June 18, 1940 : from a BBC studio, an obscure brigadier general, Charles de Gaulle, urges the French to continue the fight. What will go down in history as the call of June 18 echoes that launched the day before by Marshal Pétain, new President of the Council, who told the French "heavy heart "The need to"stop fighting ". The government, taking refuge in Bordeaux, is preparing to negotiate an armistice with Nazi Germany, which had just entered Paris a few days earlier. All resistance now seems futile, and yet some refuse to lay down their arms. Their will to resist will be embodied on this day by the famous call of June 18.
From debacle to refusal to lay down arms
May-June 1940. According to a perfectly executed plan, the German army launched an offensive in the west. The French army, which had advanced into Belgium, was taken from behind by a German offensive in the Ardennes and quickly found itself surrounded with its British ally in Dunkirk. From then on nothing seems to be able to oppose the lightning advance of the Germans. In the midst of the debacle, the military authorities and the French government questioned the need to continue the fight. A question that a French officer does not ask himself ...
This general, who left mainland France on June 17 and will not see him again for 4 years, is called Charles de Gaulle. For the general public, it is almost unknown. A brilliant theorist, commander of the 4th Reserve Battleship Division during the first weeks of the French campaign, he was appointed Under Secretary of State for War and National Defense on 6 June.
In contact with the British to coordinate the war effort, he developed a relationship of esteem with Prime Minister Winston Churchill. De Gaulle is determined that France will continue the war and Churchill, who has to face supporters of peace with Germany within his own government, supports his initiatives. This is for the British Prime Minister to show that the UK will not be alone in the struggle ahead. On the 17th, the tenant of 10 Downing Street sided with an unconvinced cabinet, so that the French general could express his position on the air. Still only one recording is planned, the British reserving the right to edit certain details. It is that some still fear a too clear break with the government of Pétain ...
June 18, 1940: from London, De Gaulle launches his appeal to the BBC
On the day of 18 De Gaulle wrote his speech with the help of Geoffroy de Courcel, the first of the officers engaged in the future FFL. This speech, the general will record in the studios of the BBC around 6 pm. The first words uttered by De Gaulle come back to the petain government's request for an armistice: "The chiefs who have been at the head of the French armies for many years have formed a government. This government, alleging the defeat of our armies, got in touch with the enemy to stop the fight. »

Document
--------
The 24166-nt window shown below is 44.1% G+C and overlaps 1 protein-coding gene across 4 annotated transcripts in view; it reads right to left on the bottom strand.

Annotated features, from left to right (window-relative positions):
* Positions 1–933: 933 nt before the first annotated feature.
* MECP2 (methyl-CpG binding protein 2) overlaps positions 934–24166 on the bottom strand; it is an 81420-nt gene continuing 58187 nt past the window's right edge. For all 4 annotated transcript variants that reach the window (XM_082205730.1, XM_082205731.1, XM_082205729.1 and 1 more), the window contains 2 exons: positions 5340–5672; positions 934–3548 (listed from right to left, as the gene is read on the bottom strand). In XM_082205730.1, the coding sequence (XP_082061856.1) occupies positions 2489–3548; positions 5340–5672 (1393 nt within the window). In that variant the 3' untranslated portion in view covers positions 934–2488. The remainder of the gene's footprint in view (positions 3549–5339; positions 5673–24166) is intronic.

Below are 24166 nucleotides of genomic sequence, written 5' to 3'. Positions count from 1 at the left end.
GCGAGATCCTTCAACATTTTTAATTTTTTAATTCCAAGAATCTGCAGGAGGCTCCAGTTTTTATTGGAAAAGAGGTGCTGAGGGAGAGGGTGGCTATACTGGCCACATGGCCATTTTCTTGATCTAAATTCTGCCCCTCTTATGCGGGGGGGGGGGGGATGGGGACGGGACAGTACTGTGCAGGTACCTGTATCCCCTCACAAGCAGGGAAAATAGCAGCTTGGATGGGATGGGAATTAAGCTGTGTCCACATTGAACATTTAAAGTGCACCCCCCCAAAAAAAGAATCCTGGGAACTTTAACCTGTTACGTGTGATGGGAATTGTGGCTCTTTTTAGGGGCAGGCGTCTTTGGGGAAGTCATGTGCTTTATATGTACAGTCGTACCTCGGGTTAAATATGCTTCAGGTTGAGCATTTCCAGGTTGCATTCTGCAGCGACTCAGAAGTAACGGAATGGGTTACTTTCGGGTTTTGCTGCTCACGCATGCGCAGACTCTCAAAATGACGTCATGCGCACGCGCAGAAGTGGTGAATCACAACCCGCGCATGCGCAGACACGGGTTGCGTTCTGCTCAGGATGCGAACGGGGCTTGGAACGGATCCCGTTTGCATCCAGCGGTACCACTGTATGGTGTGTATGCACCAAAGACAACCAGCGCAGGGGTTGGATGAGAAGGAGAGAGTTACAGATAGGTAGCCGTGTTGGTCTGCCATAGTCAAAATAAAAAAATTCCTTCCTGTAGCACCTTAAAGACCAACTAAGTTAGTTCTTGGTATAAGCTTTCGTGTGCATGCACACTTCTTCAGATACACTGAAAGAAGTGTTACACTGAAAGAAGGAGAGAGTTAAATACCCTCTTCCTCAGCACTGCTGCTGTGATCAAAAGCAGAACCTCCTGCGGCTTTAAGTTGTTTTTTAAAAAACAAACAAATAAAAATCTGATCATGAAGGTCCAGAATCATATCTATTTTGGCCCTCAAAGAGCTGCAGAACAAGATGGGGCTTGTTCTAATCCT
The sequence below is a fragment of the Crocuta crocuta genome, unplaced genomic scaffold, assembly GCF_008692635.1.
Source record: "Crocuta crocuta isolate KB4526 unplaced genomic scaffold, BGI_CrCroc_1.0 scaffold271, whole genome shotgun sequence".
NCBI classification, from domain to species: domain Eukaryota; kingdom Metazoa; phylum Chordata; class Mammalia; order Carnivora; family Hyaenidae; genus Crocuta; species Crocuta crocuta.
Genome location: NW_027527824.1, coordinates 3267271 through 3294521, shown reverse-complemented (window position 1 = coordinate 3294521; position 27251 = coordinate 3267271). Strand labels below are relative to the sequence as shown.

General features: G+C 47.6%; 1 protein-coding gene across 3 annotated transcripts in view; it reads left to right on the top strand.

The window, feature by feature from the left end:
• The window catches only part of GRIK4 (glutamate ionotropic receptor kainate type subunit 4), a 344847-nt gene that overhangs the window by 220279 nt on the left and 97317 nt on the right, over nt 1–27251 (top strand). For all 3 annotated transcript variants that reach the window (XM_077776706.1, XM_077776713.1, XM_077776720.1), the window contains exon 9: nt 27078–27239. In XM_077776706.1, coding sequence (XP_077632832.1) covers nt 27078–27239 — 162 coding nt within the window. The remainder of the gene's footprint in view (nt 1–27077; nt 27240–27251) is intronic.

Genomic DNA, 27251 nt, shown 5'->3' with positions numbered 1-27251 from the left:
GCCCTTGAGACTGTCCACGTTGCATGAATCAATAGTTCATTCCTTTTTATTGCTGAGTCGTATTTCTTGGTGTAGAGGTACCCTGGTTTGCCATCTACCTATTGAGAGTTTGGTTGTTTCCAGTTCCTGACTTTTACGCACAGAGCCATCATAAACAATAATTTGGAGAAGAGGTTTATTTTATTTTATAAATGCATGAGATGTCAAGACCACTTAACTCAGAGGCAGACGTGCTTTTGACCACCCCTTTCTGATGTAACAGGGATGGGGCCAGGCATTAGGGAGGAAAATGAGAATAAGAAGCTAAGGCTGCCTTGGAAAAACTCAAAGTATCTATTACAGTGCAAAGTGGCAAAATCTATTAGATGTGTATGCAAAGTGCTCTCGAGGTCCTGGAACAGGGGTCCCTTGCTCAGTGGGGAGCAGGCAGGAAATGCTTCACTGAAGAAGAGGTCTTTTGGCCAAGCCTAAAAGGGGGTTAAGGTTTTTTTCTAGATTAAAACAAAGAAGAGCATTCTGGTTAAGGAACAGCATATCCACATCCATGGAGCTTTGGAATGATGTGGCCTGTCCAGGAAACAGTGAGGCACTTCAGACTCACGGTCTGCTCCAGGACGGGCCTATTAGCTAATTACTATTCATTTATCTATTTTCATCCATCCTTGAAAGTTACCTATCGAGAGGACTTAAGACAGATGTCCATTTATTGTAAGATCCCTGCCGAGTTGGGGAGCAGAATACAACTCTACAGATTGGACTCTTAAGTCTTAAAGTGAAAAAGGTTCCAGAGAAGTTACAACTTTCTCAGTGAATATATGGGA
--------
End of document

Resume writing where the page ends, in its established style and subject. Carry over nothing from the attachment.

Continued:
If De Gaulle concedes the defeat he attributes so much to the "mechanical, land and air force of the enemy " that to his "tactical », He challenges Pétain's views by asserting that "That nothing is lost for France ". De Gaulle justifies his position by asserting that France "is not alone "Since she has "A vast Empire behind her. "But also the support of the British Empire and"the immense industry of the United States. "Where Pétain, even Hitler, consider the conflict which began in September 1939 as European, De Gaulle (like Churchill) shows his lofty views by announcing that"This war is a World War. ". He, the simple exiled general, assures us that victory is possible: “We will be able to overcome in the future by a higher mechanical force. The fate of the world is here. »
It was following this presentation that the famous appeal to the French came: "I, General de Gaulle,… invite the French officers and soldiers who are in British territory or who come to be there… I invite the engineers and workers specializing in the armaments industries… to get in touch with me. "For De Gaulle it is obvious that" the flame of the French resistance must not be extinguished and will not be extinguished. »
Impact of the June 18 appeal
How many French people share this opinion on June 18? Little. How many have heard it expressed on the air? much less still. Enough in any case for Bordeaux to understand the scope, the consequences of this act. The following Saturday General de Gaulle was retired for insubordination. He will soon be sentenced to death in absentia. In the meantime, a radio duel will have started between Pétain, who poses as a shield of a defeated nation, and the rebel general who brandishes a sword, admittedly broken but still sharp, against Hitler. In this regard, the appeal of June 18, although revised later (and more than once), is indeed the starting point of the adventure of Free France. This is why it occupies, several decades after its release, such a place in the French collective imagination ...
- The appeal of June 18 from Jean-Louis Crémieux-Brilhac. Armand Colin, 2010.
- The appeal of June 18, by Aristide Luneau. Flammarion, 2020.
- War memoirs: Volume 1, The call: 1940-1942 by Charles De Gaulle. Pocket, 2010.
- That day everything changed - The call of June 18. DVD, France television Distribution, 2010.